1. The New Advocate [Der neue Advokat]
        2. A Country Doctor [Ein Landarzt]
        3. Up in the Gallery [Auf der Galerie]
        4. An Old Manuscript [Ein altes Blatt]
        5. Before the Law [Vor dem Gesetz]
        6. Jackals and Arabs [Schakale und Araber]
        7. A Visit to a Mine [Ein Besuch im Bergwerk]
        8. The Next Village [Das nächste Dorf]
        9. A Message from the Emperor [Eine kaiserliche Botschaft]
        10. Troubles of a Householder [Die Sorge des Hausvaters]
        11. Eleven Sons [Elf Söhne]
        12. A Brother's Murder [Ein Brudermord]
        13. A Dream [Ein Traum]
        14. A Report to an Academy [Ein Bericht für eine Akademie]
      6. In the Penal Settlement [In der Strafkolonie]
      7. A Hunger Artist [Ein Hungerkünstler]
        1. First Sorrow [Erstes Leid]
        2. A Little Woman [Eine kleine Frau]
        3. A Fasting Showman [Ein Hungerkünstler]
        4. Josephine the Singer, or the Mouse-folk [Josefine, die Sängerin oder Das Volk der Mäuse]
      8. Appendix:
      9. First Chapter of the Book Richard and Samuel, by Max Brod and Franz Kafka
        1. Foreword [Vorwort]
        2. The First Long Train Journey [Die erste lange Eisenbahnfahrt]
      10. Epilogue (Publisher's Note)

    9. Wedding Preparations in the Country and Other Posthumous Prose Writings: Definitive Edition. 1953. Trans. Ernst Kaiser & Eithne Wilkins. London: Secker & Warburg, 1954.
      1. Wedding Preparations in the Country [Hochzeitsvorbereitungen auf dem Lande]
      2. Reflections on Sin, Pain, Hope and the True Way [Betrachtungen über Sünde, Hoffnung, Leid und den wahren Weg]
      3. The Eight Octavo Notebooks [Oxforder Oktavhefte]
      4. Letter to His Father [Brief an den Vater]
      5. Fragments from Note-books and Loose Pages
      6. Paralipomena

    10. Description of a Struggle and The Great Wall of China: Definitive Edition. 1933. Trans. Willa & Edwin Muir and Tania & James Stern. 1958. London: Secker & Warburg, 1960.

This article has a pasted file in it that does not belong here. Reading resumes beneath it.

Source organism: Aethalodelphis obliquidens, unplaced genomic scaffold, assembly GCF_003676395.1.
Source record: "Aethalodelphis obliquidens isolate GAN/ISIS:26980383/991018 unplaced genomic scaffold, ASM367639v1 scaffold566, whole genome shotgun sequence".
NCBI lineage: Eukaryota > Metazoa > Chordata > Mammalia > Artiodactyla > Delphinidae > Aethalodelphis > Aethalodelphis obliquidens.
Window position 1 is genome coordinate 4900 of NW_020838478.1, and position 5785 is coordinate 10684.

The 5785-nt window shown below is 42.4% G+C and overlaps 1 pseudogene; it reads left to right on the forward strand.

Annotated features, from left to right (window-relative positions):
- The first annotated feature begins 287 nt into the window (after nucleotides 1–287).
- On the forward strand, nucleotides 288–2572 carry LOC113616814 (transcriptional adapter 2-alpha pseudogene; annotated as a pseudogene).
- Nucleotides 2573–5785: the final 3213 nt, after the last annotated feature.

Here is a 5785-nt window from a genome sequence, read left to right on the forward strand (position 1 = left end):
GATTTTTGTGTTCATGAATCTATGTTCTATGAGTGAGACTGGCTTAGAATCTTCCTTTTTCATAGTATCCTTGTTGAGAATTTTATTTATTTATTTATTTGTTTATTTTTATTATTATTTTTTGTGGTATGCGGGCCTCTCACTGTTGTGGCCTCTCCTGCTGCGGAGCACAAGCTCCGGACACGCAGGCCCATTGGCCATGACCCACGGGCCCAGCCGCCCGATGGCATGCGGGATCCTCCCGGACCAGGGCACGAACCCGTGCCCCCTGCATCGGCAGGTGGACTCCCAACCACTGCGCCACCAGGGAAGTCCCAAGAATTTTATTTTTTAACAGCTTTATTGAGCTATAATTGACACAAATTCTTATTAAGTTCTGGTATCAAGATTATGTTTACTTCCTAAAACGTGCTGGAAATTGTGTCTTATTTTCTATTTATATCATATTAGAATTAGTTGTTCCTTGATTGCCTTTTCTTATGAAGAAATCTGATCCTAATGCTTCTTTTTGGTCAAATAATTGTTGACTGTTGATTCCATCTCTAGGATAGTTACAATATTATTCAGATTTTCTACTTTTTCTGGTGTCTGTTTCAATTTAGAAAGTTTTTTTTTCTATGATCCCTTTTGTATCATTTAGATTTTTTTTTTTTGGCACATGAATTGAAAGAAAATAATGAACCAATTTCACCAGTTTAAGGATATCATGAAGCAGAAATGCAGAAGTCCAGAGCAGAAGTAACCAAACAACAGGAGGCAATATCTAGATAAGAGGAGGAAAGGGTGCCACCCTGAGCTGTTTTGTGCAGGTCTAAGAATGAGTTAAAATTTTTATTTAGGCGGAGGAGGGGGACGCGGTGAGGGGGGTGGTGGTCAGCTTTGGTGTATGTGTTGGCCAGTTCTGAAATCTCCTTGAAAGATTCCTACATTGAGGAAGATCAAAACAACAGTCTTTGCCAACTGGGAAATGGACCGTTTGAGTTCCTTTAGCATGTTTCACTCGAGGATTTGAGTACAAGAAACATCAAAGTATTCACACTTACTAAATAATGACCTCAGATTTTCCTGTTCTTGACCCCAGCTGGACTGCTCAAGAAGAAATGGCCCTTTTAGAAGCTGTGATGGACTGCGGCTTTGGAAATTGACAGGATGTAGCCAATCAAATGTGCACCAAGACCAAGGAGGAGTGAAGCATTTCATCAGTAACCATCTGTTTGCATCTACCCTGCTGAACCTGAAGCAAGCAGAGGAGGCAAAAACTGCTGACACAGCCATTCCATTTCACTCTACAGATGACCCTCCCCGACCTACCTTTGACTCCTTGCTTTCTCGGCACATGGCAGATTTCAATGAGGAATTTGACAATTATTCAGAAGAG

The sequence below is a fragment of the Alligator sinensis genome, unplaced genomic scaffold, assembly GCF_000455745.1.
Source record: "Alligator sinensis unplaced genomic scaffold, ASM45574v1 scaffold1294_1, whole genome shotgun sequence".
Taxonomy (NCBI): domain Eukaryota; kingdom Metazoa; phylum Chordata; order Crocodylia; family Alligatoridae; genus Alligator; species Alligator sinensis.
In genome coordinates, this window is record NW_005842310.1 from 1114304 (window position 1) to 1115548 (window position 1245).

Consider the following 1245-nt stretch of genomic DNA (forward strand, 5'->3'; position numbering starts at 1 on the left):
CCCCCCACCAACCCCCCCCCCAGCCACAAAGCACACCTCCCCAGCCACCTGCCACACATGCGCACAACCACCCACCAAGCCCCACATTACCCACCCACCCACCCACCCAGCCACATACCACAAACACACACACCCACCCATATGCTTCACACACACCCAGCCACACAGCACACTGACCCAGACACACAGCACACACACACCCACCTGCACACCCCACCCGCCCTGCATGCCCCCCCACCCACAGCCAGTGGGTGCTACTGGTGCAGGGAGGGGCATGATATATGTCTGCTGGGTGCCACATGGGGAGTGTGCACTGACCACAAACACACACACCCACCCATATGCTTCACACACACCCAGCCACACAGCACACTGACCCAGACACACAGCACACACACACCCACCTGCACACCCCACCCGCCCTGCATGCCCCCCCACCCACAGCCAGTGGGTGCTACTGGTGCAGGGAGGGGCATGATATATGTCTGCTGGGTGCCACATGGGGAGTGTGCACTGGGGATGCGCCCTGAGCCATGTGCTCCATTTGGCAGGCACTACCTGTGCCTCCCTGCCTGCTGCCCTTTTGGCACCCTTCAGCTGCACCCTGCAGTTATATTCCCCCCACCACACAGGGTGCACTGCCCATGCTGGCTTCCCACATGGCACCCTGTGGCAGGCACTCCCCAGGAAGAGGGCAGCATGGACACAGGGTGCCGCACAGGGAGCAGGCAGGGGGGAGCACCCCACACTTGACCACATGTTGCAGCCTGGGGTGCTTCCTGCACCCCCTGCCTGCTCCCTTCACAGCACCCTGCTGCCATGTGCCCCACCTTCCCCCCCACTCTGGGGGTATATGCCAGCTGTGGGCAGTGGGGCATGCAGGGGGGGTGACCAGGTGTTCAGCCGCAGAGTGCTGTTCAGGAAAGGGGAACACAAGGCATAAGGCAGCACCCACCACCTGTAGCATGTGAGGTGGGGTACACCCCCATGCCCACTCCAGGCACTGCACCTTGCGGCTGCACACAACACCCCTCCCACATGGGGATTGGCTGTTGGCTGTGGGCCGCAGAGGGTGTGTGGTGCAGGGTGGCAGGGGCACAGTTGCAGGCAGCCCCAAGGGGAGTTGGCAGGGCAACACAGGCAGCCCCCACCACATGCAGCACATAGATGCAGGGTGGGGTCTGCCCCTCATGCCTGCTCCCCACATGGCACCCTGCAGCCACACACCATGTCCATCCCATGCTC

1. Introduction by Edwin Muir to The Great Wall of China
      2. Description of a Struggle [Beschreibung eines Kampfes]
      3. The Great Wall of China [Beim Bau der Chinesischen Mauer]
      4. The Refusal [Die Abweisung]
      5. The Problem of Our Laws [Zur Frage der Gesetze]
      6. The City Coat of Arms [Das Stadtwappen]
      7. On Parables [Von den Gleichnissen]
      8. Poseidon [Poseidon]
      9. The Hunter Gracchus [Der Jäger Gracchus]
      10. The Knock at the Manor Gate [Der Schlag ans Hoftor]
      11. A Crossbreed [Eine Kreuzung]
      12. The Bridge [Die Brücke]
      13. The Vulture [Der Geier]
      14. The Departure [Der Aufbruch]
      15. Give it Up! [Gibs auf!]
      16. At Night [Nachts]
      17. The Helmsman [Der Steuermann]
      18. The Top [Der Kreisel]
      19. A Little Fable [Kleine Fabel]
      20. The Bucket Rider [Der Kübelreiter]
      21. The Married Couple [Das Ehepaar]
      22. My Neighbour [Der Nachbar]
      23. The Test [Die Prüfung]
      24. Advocates [Fürsprecher]
      25. Home-coming [Heimkehr]
      26. Fellowship [Gemeinschaft]
      27. Blumfeld, an Elderly Bachelor [Blumfeld, ein älterer Junggeselle]
      28. The Burrow [Der Bau]
      29. The Giant Mole [Der Riesenmaulwurf]
      30. Investigations of a Dog [Forschungen eines Hundes]
      31. "He"
      32. The Warden of the Tomb [Der Gruftwächter]
      33. Fragments of 'A Report to an Academy' [Ein Bericht für eine Akademie]
      34. Fragment of 'The Great Wall of China' [Beim Bau der Chinesischen Mauer]
      35. The Conscription of Troops [Die Truppenaushebung]
      36. Fragment of 'The Hunter Gracchus' [Der Jäger Gracchus]
      37. Postscript by Max Brod to the German Edition

    11. Metamorphosis and Other Stories. Trans. Willa & Edwin Muir. 1933 & 1958. Penguin Modern Classics. Harmondsworth: Penguin, 1974.
      1. Metamorphosis [Die Verwandlung]
      2. The Great Wall of China [Beim Bau der Chinesischen Mauer]
      3. Investigations of a Dog [Forschungen eines Hundes]
      4. The Burrow [Der Bau]
      5. In the Penal Settlement [In der Strafkolonie]
      6. The Giant Mole [Der Riesenmaulwurf]

    12. Wedding Preparations in the Country and Other Stories. Trans. Ernst Kaiser & Eithne Wilkins. 1953. Penguin Modern Classics. Harmondsworth: Penguin, 1978.
      1. Wedding Preparations in the Country [Hochzeitsvorbereitungen auf dem Lande]
      2. Letter to His Father [Brief an den Vater]
      3. Two Dialogues (From a work later destroyed: 'Description of a Struggle' [Beschreibung eines Kampfes])